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  Life   More Features  09 Feb 2017  (Don’t) dress like a woman

(Don’t) dress like a woman

Published : Feb 9, 2017, 12:37 am IST
Updated : Feb 9, 2017, 6:51 am IST

Women in the city define what it means to them to dress like a woman.

Aditi Padiyar
 Aditi Padiyar

Much outrage followed the announcement by the principal of the Government Polytechnic College, Bandra, Swati Deshpande, this week about the segregation of the college canteen into separate areas for boys and girls. Her tweet suggesting that girls in the college should wear ‘suitable’ clothes since wearing manly clothes leads to a ‘gender role reversal’ and may ‘cause problems like PCOD (Polycystic ovarian syndrome)’ also had the Twitterati protesting the statement with photographs of women in ‘unsuitable’ clothes. After all, what is it to dress like a woman? This is the question we ask the modern Mumbai women from various walks of life, as they share with us pictures of their ‘unladylike’ attire.

Aditi Padiyar, communications manager and avid traveler:
It’s amazing that these things are still a talking point today in 2017. For every step we take forward, people like her (Principal Deshpande) drag us back a century by making statements like this. If she had the slightest idea about Biology or what causes PCOD and how terrible it is for women who have to live with it, she wouldn’t be saying these things.

To dress like a woman, in today’s day and age should mean ‘to dress any way I want to dress’. It’s ridiculous that my wearing shorts or skirts or jeans should even be subject to other people’s opinions. I have climbed mountains, lived alone, traveled alone, and what I wear has had no bearing on that whatsoever.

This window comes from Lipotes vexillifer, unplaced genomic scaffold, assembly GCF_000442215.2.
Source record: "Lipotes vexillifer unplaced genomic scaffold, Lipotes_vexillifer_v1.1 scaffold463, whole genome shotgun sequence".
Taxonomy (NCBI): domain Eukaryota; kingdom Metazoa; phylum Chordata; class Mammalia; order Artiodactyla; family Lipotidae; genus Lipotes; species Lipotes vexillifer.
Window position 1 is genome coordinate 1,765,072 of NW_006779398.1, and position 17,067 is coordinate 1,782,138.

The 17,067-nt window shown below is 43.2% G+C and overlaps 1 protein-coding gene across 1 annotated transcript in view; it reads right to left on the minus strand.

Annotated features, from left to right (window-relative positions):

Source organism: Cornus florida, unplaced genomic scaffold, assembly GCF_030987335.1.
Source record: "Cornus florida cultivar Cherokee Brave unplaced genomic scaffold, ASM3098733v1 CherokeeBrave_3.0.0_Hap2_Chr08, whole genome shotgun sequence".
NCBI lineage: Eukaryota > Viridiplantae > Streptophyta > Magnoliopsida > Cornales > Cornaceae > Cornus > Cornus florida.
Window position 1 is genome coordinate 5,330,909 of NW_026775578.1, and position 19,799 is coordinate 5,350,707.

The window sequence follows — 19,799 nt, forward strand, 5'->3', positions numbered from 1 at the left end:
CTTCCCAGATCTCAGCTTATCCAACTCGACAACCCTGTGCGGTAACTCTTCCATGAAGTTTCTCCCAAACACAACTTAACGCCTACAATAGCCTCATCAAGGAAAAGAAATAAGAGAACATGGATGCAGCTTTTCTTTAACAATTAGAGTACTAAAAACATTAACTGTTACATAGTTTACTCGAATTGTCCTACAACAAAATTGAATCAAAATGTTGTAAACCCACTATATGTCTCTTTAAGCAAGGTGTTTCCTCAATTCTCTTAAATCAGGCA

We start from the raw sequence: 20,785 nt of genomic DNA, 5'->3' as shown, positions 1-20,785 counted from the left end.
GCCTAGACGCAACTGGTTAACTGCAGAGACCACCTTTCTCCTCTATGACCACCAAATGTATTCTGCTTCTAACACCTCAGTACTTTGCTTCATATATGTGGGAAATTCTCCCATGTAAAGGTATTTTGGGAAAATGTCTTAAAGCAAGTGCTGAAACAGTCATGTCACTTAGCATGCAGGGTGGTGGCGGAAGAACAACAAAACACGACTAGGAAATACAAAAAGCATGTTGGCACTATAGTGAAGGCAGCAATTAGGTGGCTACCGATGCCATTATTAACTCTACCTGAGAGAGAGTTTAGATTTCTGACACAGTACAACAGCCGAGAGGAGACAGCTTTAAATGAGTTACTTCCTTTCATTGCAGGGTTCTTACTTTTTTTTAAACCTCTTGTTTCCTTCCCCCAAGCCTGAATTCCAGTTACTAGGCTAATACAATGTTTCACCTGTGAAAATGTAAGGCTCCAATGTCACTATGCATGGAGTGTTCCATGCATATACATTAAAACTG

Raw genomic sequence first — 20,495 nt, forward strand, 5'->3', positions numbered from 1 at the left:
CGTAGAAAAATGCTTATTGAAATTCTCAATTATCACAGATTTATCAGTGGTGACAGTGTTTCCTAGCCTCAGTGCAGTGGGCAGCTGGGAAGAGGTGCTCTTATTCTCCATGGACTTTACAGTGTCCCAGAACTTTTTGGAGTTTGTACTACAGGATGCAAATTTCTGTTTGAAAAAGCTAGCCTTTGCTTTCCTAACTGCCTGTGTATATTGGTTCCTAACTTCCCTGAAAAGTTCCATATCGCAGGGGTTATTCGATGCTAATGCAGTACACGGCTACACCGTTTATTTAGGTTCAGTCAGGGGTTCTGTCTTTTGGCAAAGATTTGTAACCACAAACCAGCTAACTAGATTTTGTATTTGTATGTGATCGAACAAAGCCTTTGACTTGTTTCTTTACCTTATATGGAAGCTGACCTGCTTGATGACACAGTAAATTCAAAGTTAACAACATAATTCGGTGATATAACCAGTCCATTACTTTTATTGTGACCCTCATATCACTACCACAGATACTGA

Aarshi Singh
Aarshi Singh (Photo: Pooja Roy)

Aarshi Singh, Fashion blogger:
I have heard many preposterous rumors relating to multiple illnesses, but none has made me laugh more than this ridiculous “scientific” inference defining the possible causes of PCOD. This has left me wondering what it means to dress up like a woman—shades of pink, ruffles, glitter and flares or particular silhouettes of clothing. Who gets to decide which garment is female-appropriate or not? Every individual has the right to choose and wear, whatever they feel comfortable in, not whatever you feel comfortable looking at. A person’s body is their own property and nobody has the right to fix a gender appropriate clothing code. We have no gender role reversals in our heads and know very well what it means to be a woman — whether we wear a graceful Sari, a pair of pants or a jute sack. I have been a tomboy my entire life and much in love with this era of androgynous fashion.

Rutuja BhagwatRutuja Bhagwat

Rutuja Bhagwat (student, and fashion blogger):
I honestly feel what the professor said is rubbish! When an educational authority figure says something like this, it reflects so badly on all of us. I wear t-shirts and trousers but I have never felt masculine or like a boy but yes confident, always. How can someone tell us to dress like a woman? What are the guidelines for dressing like a woman? As girls, we understand our bodies better than anyone else and we know what our limits are. It’s obvious that I won’t wear revealing clothes in a shady place. I know what to wear when. I’m 22; if I can vote for the country, I can definitely make right sartorial choices for myself.

Krisstina RaoKrisstina Rao

Krisstina Rao (Consortium Coordinator at Atma, an NGO, which  teaches under privileged children):
Dressing like a girl for me is wearing anything that makes me confident in my own skin. I’ve tried corresponding to stereotypes, I try wearing dresses ‘to look more girly’, I wear pants sometimes with the purpose of hiding curves, but I realise that it’s so different for each individual. If I were to dress without conforming to gender stereotypes the outfit would conform to how I like dressing as a person. And the female gender has so much versatility in clothing. So I don’t think I currently dress in a manner that leans towards a particular gender. A pair of linen pants and a t-shirt do wonders for me. As it should for everyone. I could wear that everywhere.

Coming to the principal’s statement, I think she’s ill-informed. And to allow someone who’s ill-informed to be heading an educational institution that has something to do with forming younger opinions is scary.

With inputs from Dyuti Basu and Pooja Salvi

Tags: gender stereotypes, pcod (polycystic ovarian syndrome), masculine